On Tuesday, the nationwide pizza chain, Papa John's, issued an apology for comments made during a quarterly earnings call, in which the company implied that protesting NFL players were to blame for the chain's lackluster earnings. Many on Twitter were unimpressed with Papa John's apology, noting that it came too late and that it seemed to stand directly in contrast to what the company's CEO, John Schnatter, had said on the earnings call earlier in November.
On Nov. 1, reports emerged that Schnatter had made controversial remarks during the quarterly earnings call with Wall Street analysts, saying that the NFL "controversy" was causing TV ratings to decline and affecting Papa John's business. Notably, the company advertises heavily during NFL games. Of the "controversy," Schnatter also said, “This should have been nipped in the bud a year and a half ago ... Like many sponsors, we are in contact with the NFL and once the issue is resolved between the players and the owners, we are optimistic that the NFL’s best years are ahead. But good or bad, leadership starts at the top, and this is an example of poor leadership.”
Now, two weeks into November, Papa Johns has released an apology for these remarks on Twitter. The apology reads:
The statements made on our earnings call were describing the factors that impact our business and we sincerely apologize to anyone that thought they were divisive. That definitely was not our intention. We believe in the right to protest inequality and support the players’ movement to create a new platform for change. We also believe together, as Americans, we should honor our anthem. There is a way to do both. We will work with the players and league to find a positive way forward. Open to ideas from all. Except neo-nazis -- [middle-finger emoji] those guys.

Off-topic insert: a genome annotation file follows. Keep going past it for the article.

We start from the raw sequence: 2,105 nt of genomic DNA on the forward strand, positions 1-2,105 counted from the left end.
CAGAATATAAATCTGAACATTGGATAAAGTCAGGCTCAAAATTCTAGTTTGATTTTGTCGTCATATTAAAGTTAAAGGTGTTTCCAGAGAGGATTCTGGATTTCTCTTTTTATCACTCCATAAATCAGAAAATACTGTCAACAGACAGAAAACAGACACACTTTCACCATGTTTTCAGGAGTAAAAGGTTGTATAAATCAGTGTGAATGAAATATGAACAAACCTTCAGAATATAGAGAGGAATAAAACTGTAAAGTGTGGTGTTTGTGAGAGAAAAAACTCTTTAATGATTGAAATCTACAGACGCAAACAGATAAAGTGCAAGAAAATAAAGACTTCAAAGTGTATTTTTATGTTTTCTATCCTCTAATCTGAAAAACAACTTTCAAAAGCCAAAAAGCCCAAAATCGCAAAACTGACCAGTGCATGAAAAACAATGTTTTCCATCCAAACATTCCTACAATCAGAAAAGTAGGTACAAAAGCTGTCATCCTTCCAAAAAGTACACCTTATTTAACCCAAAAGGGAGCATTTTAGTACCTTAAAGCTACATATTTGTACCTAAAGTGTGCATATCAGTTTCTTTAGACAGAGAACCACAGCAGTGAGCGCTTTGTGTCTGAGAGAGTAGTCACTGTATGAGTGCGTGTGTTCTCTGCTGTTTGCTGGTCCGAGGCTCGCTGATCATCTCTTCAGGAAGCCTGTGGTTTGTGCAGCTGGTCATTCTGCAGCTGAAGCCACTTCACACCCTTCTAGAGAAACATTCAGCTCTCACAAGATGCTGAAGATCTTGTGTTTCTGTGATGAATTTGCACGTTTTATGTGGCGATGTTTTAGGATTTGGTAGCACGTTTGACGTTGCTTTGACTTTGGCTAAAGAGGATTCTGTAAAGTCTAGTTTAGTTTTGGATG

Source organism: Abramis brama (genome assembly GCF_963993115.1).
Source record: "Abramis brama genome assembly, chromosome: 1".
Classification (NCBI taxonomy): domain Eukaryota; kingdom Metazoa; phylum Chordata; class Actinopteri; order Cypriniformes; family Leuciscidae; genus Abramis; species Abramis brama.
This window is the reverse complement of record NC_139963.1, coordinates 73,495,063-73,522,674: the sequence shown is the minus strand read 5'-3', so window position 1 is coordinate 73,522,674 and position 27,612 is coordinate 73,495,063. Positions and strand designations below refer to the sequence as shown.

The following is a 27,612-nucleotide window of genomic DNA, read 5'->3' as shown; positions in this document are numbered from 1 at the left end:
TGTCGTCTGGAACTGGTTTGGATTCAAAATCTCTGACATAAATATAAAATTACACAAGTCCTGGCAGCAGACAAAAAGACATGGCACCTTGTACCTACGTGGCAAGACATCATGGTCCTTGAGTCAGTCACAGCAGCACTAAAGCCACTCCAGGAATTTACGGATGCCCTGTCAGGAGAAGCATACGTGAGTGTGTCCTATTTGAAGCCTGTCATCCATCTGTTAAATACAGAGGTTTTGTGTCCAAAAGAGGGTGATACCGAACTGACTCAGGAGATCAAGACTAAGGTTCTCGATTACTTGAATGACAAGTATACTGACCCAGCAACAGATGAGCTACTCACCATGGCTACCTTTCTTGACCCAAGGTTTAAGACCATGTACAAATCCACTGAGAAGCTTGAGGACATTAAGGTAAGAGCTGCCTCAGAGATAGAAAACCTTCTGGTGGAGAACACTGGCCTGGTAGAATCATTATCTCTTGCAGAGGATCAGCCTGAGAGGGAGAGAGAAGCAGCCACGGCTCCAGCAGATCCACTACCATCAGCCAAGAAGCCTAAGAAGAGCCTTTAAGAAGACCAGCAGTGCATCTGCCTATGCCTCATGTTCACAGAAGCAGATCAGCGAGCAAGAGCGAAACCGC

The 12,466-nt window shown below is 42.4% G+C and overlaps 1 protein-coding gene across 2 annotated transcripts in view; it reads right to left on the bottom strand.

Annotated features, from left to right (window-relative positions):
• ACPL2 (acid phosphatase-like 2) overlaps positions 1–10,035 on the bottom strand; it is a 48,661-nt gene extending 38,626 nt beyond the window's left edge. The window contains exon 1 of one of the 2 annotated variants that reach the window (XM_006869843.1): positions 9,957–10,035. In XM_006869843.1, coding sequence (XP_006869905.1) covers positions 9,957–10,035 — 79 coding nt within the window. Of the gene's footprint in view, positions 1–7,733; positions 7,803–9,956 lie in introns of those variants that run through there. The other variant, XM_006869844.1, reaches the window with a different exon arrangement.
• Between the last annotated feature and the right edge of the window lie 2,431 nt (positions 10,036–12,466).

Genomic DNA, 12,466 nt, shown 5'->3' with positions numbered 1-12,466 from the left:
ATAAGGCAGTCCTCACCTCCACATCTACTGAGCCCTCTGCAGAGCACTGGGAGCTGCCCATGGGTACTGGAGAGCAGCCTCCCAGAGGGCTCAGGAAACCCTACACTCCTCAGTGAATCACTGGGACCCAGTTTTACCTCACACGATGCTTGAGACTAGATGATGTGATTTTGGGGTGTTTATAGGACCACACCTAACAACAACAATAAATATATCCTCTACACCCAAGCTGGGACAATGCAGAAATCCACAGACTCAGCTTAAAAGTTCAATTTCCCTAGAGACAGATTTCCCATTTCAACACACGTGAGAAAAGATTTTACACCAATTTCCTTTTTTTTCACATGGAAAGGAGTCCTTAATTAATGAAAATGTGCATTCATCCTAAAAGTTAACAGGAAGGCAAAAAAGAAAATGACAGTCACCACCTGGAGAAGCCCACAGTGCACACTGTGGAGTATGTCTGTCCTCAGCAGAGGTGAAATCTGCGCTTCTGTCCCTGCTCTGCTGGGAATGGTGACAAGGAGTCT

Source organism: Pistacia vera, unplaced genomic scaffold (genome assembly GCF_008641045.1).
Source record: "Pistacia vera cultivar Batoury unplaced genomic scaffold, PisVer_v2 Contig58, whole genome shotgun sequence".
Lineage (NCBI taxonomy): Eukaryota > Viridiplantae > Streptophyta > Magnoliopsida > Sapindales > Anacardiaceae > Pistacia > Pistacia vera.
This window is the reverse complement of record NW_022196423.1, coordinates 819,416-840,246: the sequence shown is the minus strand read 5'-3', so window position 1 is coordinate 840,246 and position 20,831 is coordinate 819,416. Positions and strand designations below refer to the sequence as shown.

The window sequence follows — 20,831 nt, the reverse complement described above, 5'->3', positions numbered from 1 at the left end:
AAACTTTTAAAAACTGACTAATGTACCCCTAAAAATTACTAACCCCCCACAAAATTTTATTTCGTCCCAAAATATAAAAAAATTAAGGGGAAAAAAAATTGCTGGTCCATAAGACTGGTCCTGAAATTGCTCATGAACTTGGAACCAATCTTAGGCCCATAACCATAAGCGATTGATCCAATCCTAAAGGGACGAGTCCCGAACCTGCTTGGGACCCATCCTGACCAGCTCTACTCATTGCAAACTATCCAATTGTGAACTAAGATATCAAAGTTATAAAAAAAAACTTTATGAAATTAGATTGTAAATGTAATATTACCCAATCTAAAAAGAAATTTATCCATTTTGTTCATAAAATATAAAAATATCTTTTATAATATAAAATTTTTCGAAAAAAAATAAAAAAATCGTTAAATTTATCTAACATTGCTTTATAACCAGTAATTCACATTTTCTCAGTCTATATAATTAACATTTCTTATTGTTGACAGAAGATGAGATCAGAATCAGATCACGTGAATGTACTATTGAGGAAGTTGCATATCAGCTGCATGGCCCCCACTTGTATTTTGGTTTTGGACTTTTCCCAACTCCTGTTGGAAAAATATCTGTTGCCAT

Many Twitter users took the pizza chain to task for what they perceived as an insincere and belated apology — and one that they believed did not reflect the values of the company's CEO, who made the initial comments as well as several other controversial remarks in the past.
As one user noted, "Until I hear the owner take back his comments I don't believe you. This is a well paid P.R. staffer who typed out a well worded statement. Meanwhile the owner is probably giving money to candidates who will continue 2 attack the players & any groups that hate minorities."
Another Twitter user indicated that Papa John's apology held little weight for him or her unless the chain took more concerted action in the wake of the Schnatter's controversial statements, saying,
It’s garbage that you even made this half-baked attempt to fix a problem you created, but if you’re trying to stabilize it: A) Publicly condemn your boss’s statements, B) Work with victim advocacy & support programs, & C) Speak out against police brutality. There is no other way.
The pizza chain's apology comes as the value of Papa John's shares plummeted in the wake on Schnatter's statements about the NFL in early November. The company also faced boycotts of its pizza in the weeks following the revelation of Schnatter's comments and, according to the Washington Post, also found themselves endorsed by the white supremacist website, The Daily Stormer. Following the website endorsement, Papa John’s public relations executive Peter Collins issued a statement to the Huffington Post, saying, “We condemn racism in all forms and any and all hate groups that support it ... We do not want these individuals or groups to buy our pizza.”
With many on social media condemning Papa John's apology, it will be interesting to see whether the pizza chain responds to this criticism or stands by its words. Moreover, many people (and the company itself) will likely be closely watching to see whether or not the apology has any impact on the pizza chain's value or sales.